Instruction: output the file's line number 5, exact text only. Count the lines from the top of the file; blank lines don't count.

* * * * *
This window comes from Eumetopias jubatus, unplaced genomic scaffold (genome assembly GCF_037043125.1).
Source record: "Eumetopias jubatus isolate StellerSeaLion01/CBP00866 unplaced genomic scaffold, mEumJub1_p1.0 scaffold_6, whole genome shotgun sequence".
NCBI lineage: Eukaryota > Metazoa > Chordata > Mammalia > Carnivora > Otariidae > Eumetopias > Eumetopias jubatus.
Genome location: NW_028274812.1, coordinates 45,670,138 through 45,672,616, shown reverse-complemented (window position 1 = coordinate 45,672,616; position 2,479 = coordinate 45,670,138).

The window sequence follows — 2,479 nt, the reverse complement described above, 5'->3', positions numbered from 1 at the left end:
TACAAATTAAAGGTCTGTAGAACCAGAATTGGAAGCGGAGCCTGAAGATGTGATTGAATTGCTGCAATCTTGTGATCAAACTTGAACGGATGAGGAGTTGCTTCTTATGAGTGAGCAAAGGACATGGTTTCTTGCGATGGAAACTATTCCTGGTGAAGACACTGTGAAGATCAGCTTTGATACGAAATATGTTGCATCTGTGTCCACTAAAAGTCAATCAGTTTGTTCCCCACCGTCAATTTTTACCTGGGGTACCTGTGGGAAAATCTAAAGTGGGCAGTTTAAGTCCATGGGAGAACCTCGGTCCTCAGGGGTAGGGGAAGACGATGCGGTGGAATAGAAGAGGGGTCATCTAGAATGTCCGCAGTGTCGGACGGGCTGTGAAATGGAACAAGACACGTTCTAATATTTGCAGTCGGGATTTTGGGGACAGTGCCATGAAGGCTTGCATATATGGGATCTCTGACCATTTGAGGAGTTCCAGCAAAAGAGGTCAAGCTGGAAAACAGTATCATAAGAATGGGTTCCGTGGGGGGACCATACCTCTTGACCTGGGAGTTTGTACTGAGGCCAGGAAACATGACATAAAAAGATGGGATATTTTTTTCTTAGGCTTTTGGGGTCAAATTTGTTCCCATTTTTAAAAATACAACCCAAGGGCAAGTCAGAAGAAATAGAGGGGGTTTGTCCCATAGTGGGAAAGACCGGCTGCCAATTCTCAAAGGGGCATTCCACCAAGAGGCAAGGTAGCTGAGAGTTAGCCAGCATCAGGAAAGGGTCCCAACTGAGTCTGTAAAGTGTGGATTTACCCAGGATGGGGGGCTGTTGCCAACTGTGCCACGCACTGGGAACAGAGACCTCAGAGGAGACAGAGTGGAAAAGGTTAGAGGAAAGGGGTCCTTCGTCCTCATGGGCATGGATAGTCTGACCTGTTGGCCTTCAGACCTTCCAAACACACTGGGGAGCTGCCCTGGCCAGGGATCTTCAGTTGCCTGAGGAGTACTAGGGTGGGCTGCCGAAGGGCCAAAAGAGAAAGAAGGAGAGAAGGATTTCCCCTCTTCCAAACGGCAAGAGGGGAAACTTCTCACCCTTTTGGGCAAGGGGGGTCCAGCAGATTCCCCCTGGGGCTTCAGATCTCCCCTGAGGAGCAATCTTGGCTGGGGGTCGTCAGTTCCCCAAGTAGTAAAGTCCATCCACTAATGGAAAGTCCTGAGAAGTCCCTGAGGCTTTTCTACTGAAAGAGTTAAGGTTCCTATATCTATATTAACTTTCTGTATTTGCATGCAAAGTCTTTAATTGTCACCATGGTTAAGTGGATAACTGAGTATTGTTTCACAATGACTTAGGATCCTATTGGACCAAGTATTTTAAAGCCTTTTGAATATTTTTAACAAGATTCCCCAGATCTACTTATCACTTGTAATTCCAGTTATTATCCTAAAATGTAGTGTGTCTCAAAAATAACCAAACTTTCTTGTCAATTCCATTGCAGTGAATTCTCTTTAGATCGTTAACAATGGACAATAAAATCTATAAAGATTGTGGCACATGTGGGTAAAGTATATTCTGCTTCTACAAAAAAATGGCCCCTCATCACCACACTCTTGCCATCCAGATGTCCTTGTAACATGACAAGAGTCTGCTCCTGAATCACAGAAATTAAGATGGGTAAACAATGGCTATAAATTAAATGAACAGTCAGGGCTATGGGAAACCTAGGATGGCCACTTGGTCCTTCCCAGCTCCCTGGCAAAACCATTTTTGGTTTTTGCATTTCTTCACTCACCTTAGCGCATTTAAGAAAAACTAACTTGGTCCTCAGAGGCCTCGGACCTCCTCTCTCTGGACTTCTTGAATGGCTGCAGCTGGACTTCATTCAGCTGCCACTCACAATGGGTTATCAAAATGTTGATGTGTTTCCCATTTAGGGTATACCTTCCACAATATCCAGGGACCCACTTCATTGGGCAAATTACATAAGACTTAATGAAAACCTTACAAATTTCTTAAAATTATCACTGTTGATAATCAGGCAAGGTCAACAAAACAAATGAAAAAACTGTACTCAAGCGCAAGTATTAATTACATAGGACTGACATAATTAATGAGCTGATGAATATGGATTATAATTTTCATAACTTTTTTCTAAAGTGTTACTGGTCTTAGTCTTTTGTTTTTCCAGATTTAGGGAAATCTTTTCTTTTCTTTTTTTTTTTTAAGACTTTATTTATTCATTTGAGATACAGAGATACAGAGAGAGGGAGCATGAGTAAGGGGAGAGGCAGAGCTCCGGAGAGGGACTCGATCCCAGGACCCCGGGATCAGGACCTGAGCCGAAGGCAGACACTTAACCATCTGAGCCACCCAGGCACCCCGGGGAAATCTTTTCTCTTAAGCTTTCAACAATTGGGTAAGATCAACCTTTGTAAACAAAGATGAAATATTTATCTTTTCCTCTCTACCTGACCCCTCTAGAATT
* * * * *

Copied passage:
The window sequence follows — 2,479 nt, the reverse complement described above, 5'->3', positions numbered from 1 at the left end: